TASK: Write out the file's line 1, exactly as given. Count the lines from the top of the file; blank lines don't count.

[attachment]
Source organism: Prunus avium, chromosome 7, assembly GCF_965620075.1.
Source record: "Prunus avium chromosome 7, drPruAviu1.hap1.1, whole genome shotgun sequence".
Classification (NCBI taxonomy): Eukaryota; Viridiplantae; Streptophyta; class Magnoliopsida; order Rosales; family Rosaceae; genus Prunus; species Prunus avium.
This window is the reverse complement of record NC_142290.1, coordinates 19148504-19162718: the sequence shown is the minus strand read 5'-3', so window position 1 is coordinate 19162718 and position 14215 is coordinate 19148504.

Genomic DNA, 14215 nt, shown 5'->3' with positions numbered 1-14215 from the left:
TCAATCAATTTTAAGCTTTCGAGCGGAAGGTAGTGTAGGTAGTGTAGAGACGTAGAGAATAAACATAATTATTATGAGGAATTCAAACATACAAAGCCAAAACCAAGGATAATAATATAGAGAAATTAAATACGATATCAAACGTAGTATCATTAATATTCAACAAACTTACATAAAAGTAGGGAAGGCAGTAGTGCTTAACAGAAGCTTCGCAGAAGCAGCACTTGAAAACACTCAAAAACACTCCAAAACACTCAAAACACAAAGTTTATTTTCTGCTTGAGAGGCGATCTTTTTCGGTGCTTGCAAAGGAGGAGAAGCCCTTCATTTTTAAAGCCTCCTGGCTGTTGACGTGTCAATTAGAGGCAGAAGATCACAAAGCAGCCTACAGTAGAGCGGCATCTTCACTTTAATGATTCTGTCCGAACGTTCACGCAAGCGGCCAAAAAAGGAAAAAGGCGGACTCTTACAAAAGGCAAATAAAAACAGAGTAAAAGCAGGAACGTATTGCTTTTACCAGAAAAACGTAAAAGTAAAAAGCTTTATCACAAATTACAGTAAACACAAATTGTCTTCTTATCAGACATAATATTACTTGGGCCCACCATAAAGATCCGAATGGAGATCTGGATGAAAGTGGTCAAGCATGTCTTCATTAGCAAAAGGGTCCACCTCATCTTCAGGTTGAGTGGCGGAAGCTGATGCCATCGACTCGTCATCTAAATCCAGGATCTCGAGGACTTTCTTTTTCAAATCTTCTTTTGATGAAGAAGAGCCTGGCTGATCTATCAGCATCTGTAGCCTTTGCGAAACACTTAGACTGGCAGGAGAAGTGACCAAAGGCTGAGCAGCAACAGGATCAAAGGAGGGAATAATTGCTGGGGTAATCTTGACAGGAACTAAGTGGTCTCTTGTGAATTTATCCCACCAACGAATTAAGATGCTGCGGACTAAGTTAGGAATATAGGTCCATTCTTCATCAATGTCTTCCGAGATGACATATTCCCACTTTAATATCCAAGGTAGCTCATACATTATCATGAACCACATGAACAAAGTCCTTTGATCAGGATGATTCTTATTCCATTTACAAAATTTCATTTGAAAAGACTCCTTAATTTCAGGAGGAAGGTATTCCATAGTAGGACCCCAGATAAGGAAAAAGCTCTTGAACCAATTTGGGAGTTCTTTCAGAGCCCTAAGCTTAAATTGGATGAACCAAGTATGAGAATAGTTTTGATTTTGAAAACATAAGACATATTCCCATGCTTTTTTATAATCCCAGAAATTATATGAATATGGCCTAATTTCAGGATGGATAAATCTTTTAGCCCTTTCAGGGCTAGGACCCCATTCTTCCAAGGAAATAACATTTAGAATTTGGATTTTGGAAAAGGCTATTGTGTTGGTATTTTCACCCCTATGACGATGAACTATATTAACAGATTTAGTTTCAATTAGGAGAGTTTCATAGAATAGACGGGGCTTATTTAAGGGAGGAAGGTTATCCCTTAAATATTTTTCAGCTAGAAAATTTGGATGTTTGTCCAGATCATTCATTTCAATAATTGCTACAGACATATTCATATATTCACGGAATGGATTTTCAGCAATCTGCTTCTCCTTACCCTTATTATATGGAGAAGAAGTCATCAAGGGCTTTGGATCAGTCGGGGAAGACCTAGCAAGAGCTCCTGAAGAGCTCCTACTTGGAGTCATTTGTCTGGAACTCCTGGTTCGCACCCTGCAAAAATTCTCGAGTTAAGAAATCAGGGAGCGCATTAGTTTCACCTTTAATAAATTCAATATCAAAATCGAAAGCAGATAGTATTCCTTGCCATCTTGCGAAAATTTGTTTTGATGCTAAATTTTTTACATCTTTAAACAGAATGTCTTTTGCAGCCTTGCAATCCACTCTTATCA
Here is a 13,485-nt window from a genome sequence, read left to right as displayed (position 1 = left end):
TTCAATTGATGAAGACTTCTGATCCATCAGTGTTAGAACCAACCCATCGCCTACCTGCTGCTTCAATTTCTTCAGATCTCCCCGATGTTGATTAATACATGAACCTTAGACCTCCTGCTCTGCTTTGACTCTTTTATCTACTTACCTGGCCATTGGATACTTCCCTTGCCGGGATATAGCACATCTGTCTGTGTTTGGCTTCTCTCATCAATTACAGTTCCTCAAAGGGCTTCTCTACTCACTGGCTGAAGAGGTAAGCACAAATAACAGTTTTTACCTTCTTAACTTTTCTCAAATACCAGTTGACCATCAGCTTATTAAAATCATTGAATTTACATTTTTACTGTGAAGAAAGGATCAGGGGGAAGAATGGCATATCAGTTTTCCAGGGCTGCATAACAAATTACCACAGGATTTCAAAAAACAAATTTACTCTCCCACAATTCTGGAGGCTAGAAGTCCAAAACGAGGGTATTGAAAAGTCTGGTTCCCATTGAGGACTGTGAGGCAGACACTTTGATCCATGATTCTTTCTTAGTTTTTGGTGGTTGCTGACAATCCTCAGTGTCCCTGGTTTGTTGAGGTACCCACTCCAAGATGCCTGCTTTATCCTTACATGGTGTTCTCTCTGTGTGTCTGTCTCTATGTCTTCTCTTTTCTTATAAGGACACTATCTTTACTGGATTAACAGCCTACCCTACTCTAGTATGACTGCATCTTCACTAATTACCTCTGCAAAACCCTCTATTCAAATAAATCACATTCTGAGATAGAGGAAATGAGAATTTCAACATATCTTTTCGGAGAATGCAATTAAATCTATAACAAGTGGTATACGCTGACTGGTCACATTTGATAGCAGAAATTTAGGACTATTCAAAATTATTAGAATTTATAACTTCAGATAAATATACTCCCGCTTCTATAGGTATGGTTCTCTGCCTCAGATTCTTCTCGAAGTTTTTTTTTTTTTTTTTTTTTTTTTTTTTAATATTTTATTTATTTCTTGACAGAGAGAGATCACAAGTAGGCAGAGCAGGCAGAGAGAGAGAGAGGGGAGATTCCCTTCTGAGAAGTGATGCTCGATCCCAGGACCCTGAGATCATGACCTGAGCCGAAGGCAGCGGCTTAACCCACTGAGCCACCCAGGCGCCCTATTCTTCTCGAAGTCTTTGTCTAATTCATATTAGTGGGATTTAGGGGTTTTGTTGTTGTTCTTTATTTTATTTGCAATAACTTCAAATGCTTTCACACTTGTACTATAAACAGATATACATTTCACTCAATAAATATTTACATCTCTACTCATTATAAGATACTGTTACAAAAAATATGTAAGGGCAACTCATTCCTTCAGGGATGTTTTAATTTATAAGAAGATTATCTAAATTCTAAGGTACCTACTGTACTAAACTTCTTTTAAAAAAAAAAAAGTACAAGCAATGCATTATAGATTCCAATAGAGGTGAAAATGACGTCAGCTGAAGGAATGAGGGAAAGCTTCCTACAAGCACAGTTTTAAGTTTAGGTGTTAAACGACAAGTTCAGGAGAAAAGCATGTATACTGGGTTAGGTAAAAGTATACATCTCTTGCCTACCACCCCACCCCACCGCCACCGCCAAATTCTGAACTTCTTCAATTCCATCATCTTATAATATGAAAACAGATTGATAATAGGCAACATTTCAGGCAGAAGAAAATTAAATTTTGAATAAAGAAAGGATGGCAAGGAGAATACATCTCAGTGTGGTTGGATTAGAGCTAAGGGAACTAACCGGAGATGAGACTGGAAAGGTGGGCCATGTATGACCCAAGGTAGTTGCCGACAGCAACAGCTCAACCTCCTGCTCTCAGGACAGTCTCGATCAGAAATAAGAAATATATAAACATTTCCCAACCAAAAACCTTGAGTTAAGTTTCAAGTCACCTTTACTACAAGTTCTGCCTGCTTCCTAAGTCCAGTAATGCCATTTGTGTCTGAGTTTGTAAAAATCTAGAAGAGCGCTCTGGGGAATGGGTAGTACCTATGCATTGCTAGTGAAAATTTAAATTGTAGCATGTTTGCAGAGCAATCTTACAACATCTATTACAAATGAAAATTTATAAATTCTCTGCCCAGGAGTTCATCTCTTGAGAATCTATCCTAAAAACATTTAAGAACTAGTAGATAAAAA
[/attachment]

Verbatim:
Source organism: Prunus avium, chromosome 7, assembly GCF_965620075.1.